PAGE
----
271 F2d 771 In Re Tom R Watkins Praying for a Writ of Mandamus
271 F.2d 771
76 A.L.R.2d 1113
In re Tom R. WATKINS, Praying for a Writ of Mandamus.
United States Court of Appeals Fifth Circuit.
Nov. 24, 1959.
Thomas D. Bourdeaux, Meridian, Miss., for petitioner.
John H. Holloman, Columbus, Miss., J. C. Wilbourn, Meridian, Miss., for respondent.
Before RIVES, Chief Judge, and BROWN and WISDOM, Circuit Judges.
JOHN R. BROWN, Circuit Judge.
This is an application for writ of mandamus to require the District Judge in a suit on promissory notes and an open account to vacate an order referring the whold cause to a Master to 'hear and determine all of the facts and law involved from which the Court may then determine whether it should call to its aid a jury in disposing of the case.' The reference was to enable the Master 'to report his findings of the facts and conclusions of law upon which the rights of the parties can be fairly determined' since the Court considered that 'the complications and conflicts are such that it would be exceedingly difficult for a jury of laymen as an original proposition, to understand and reach a correct conclusion, without expert analysis.'
Initially this Court suggested, Ex parte Watkins, 5 Cir., 1958, 260 F.2d 548, that by appropriate supplemental proceedings below, the parties and the District Judge explore the availability of an interlocutory appeal under the recent amendments, 28 U.S.C.A. 1292(b). The Judge's Certificate1 was inadequate in substance to show a probable dispositive question. It is important, though, in giving corroboration to Petitioner's apprehensions that the reference is preliminary to a denial by the District Court either of a trial by jury at all or an effective trial by jury of his defenses and counterclaims for money damages.
We are fully mindful that the writ of mandamus is truly an extraordinary one to be used under the most guarded circumstances2 lest it become a substitute for appeal or interlocutory appeal and a likely frustrating interruption of trials. However, 'supervisory control of the District Courts * * * is necessary to proper judicial administration' and the 'All Writs Act confers on the Courts of Appeals the discretionary power to issue writs of mandamus * * *.' La Buy v. Howes Leather Co., 1956, 352 U.S. 249, 259-260, 77 S.Ct. 309, 315, 1 L.Ed.2d 290, 299.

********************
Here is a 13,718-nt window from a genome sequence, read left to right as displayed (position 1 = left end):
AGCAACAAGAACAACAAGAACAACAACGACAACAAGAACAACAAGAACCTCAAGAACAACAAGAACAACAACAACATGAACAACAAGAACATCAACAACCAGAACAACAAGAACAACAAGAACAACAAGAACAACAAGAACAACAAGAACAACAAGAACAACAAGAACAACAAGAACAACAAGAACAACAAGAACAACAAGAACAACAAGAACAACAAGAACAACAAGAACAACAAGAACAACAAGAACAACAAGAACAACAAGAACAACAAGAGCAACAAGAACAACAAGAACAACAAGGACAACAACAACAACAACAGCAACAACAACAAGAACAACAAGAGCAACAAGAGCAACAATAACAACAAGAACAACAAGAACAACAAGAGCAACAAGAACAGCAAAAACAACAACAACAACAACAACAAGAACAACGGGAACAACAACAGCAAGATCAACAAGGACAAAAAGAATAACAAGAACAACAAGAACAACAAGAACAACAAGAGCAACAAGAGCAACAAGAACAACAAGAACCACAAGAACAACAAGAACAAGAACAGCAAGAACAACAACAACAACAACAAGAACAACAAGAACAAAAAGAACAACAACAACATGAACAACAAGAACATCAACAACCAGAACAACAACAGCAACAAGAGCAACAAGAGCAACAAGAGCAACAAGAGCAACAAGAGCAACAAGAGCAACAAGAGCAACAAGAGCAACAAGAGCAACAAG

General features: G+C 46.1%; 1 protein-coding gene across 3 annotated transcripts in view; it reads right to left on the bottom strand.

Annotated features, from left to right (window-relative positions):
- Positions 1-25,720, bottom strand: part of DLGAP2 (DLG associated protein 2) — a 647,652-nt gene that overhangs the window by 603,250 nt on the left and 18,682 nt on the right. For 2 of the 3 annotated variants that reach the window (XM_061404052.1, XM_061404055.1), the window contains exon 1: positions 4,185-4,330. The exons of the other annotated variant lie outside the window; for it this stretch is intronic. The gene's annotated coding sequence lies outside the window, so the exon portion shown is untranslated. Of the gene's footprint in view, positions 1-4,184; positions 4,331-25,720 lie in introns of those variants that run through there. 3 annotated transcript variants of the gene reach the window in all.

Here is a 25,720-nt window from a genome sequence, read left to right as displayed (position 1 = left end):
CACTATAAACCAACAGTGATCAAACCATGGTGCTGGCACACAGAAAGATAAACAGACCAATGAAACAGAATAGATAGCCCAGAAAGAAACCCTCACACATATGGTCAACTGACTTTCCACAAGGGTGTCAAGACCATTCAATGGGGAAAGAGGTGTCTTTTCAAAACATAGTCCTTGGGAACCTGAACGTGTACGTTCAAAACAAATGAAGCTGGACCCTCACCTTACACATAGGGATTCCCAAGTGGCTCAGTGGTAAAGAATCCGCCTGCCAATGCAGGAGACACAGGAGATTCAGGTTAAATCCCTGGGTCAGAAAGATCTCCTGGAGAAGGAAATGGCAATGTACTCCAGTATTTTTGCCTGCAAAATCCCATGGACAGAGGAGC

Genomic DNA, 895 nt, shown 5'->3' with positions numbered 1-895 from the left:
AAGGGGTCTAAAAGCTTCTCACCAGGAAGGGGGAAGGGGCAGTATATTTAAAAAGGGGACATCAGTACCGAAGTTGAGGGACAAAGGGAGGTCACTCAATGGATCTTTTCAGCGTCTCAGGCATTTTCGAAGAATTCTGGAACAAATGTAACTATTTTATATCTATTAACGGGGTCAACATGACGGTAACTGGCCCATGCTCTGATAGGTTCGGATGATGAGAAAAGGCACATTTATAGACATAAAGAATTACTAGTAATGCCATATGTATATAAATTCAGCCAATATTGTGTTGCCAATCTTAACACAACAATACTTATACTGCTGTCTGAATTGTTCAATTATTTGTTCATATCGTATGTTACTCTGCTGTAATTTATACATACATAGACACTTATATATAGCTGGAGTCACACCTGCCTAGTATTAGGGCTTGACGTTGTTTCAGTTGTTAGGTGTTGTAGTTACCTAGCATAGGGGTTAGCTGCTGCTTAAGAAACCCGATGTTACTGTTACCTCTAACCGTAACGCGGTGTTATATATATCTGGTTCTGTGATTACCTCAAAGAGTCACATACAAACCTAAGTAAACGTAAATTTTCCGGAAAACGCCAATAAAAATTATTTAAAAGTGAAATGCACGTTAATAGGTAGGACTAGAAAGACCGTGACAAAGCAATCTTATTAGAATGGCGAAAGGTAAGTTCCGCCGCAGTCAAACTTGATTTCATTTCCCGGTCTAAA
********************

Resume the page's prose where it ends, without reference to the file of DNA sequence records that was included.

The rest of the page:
A reference to a Master, of course, is to be judged by F.R.Civ.P. 53(b), 28 U.S.C.A., and the principles embodied in that declaration. 'A reference to a master shall be the exception and not the rule. In actions to be tried by a jury, a reference shall be made only when the issues are complicated; in actions to be tried without a jury, save in matters of account, a reference shall be made only upon a showing that some exceptional condition requires it.' Mere error, however, in the application of these standards would not justify the intervention of mandamus. For the 'All Writs Act is meant to be used only in the exceptional case where there is clear abuse of discretion or 'usurpation of judicial power" and '* * * should be resorted to only in extreme cases' where the reference to a Master is 'so palpably improper' that 'the rules have been practically nullified.' La Buy v. Howes Leather Co., 1956, 352 U.S. 249, 256-258, 77 S.Ct. 309, 314, 1 L.Ed.2d 290, 297, 298.
In assaying an application for mandamus, we must first determine whether there was an error and if so, whether in context it had those qualities the law characterizes as an abuse of discretion. The starting point is then the rule allowing reference in jury trials 'only when the issues are complicated.'
Watkins is a cotton ginner who had frequent business dealings with Wesson Oil & Snowdrift Company who operated a cotton seed oil mill. Wesson Oil bought almost all of the cotton seed of Watkins' gin and advanced money to Watkins for ginning operations and other purposes. This litigation was initiated by Wesson Oil against Watkins on three basic claims.
(1) A promissory note, dated July 1, 1955, face amount $15,264.11, plus interest and attorneys fees. Watkins denied liability on the note on the ground that he signed it on the representations of Wesson Oil's agent (Travis) that the company would loan Watkins that amount to finance operations for the 1955 ginning season which loan Watkins says was never made. Wesson Oil denied this.